India’s Golden Triangle takes me first to the broad boulevards and rickshaw-wide laneways of Delhi.
At Raj Ghat, I stand by the spot where Mahatma Gandhi was cremated and is remembered, as the 150th anniversary of his birth approaches.
The tomb of Emperor Humayun, built in 1570, gives me a first glimpse of the Mughal history of India.
Next, after a short-day’s drive to Agra, that vista unfolds further at Akbar the Great’s ancient city of Fatehpur Sikri. Akbar had three wives — one Hindu, one Muslim, one Catholic — and pursued the idea of a world religion.
Its horizons expand completely with the sight of the Taj Mahal, a shimmering white marble mausoleum built by Shah Jahan to commemorate wife Mumtaz Mahal — his great love.
I visit today’s marble cutters, many of whom in this city are descendants of some of the 20,000 people who worked on the Taj Mahal between 1631 and 1648.
Driving on, in Jaipur I stand before the Ganesh Gate in its Amber Fort and later see gem cutters at work. Water is used to cool their cutting tools, and from this is reclaimed the dust of lapis lazuli, sapphires, emeralds and rubies, which was painted on to the gate’s fine arash plaster, made from eggshells, seashells and white lime plaster. I get a shirt tailored (perfectly, and within hours) from cotton printed by hand with wooden blocks.
The elephant-headed Ganesh, one of 33 million Hindu gods, seems to be theming my journey. The remover of obstacles continually does just that.
India’s roads honk with a mishmash traffic — throbbing Royal Enfields, auto rickshaws licensed for three passengers but carrying eight, wooden carts, a truck piled so sky-high with hessian sacks that, well, I can hardly see the truck.
Horns lubricate gaps that seem barely to exist — but India is alive in its streets.
There are “two Indias”, says new friend and brilliant guide Sorab Jassawalla — the Indian life that exists behind fences, and the India of the streets.
These three points, of Delhi, Agra and Jaipur do, indeed, create a Golden Triangle which glistens with precious treasures.
But from Jaipur, a city famous for its kite festival and where little paper triangles jiggle in almost no breeze above children on the end of a string, where I stay in a palace, for years the home of the Maharaja of Jaipur, and now an extraordinary hotel, it seems fitting to travel on.
For, having completed the triangle, I am heading on down the tail of a kite, to Udaipur, 130km south-west.
I’d like to be able to write that adding Udaipur to the Golden Triangle makes it a square but it isn’t that shape and, frankly, nothing about India is “square”.
It is not staid, predictable or boring (not that sort of “square”).
It is not immutably defined (not that sort of “square”).
For me, the final days in Udaipur, perched on a hill in a contemporary palace rebuilt from a 150-year-old original, complete a rewarding cultural journey.
Udaipur’s City Palace was built over 22 generations and nearly 400 years. It is Rajasthan’s biggest palace, with balconies, towers and cupolas overlooking the lake. Sahelion Ki Bari (Garden of the Maidens), with its fountains and pools, is beautiful in the early morning. Jagdish Temple, dedicated to Lord Vishnu, the preserver of the universe, was built in 1651 by Maharana Jagat Singh. It is among my favourite temples in India, for the fact that it is still the vibrant heart of an old area.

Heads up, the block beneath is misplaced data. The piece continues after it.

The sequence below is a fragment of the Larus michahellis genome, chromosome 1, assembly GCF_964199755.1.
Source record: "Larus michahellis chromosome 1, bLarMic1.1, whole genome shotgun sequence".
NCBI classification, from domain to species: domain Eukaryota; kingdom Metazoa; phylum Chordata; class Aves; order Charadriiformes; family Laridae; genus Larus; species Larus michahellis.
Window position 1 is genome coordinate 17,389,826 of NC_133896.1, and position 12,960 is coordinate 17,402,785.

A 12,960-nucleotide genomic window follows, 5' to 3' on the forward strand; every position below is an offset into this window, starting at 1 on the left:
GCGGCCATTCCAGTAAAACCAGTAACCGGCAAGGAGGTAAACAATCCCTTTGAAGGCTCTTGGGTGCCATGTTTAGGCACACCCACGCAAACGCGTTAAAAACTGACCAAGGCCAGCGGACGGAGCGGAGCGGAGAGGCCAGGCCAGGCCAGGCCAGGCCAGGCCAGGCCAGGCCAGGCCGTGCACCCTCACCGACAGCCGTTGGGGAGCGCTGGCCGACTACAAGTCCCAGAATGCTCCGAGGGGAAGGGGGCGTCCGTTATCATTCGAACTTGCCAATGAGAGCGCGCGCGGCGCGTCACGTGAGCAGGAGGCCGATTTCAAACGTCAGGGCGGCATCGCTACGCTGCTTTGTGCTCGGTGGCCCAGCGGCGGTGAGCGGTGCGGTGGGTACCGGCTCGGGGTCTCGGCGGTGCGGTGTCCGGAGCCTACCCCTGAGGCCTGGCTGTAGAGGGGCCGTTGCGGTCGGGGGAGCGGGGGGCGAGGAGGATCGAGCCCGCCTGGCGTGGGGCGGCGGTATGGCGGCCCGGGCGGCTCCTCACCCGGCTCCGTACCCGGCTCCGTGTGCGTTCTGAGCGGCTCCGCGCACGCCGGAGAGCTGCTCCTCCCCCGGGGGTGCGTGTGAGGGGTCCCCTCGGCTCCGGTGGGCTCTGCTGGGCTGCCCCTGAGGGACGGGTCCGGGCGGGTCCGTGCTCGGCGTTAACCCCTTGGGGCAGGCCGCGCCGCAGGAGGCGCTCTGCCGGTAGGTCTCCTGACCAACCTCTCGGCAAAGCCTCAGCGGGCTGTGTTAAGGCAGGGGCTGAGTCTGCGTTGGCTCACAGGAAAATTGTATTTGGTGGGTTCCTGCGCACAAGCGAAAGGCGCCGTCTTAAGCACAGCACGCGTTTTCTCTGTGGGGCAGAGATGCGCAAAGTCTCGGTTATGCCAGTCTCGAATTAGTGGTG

There is a boat ride on Lake Pichola, past its ghats, or steps, to a fancy lunch at The Leela Palace.
The days in Udaipur, down this tail of the kite, provide a gentle final chapter to the story that’s been told. The buzzy story of India.
What to look for in a good tour
- Itineraries with a twist — example, with an author, photographer, architectural specialist, gardener or chef, according to your taste.
- “Itineraries Plus”. For example, in India, the Golden Triangle of Delhi, Agra and Jaipur with Udaipur added on, or with a festival included.
- Inclusions. Sometimes they aren’t spelt out but there will be hints in the itinerary about “surprises”. These can add up to a lot of financial value, and value in the experience.
- If meals are included, look up some of the restaurants and get a feel for the quality. On our Travel Club Tour, for example, all meals were included, at good restaurants which were already visited and known. This enabled guests to experience the tastes of India with confidence and in safety.
- If the phrase “authentic experiences” is used, ask for a couple of examples. On our Travel Club Tour, the cuisine at the Shangri La Delhi was a stand-out, as was our lunch at The Leela Palace in Udaipur. I thought there were many other dining highlights, including dinner at the opulent Maharaja’s dining room, AD1135, inside Amber Fort in Jaipur.
- Work out the rate. Subtract the airfare, a sensible estimate of rooms, transport and included activities. Buy for value not price.
- On our Travel Club Tour, we stayed at some great five-star hotels. But I don’t feel isolated from India — I feel the advantages of that. Firstly, retreating to comfort enabled us to do more and enjoy more. There are practical advantages, like the attention paid to water and food safety. And then there is the sheer, extraordinary pleasure of staying in a palace which was, for a long time, the home of a maharaja.
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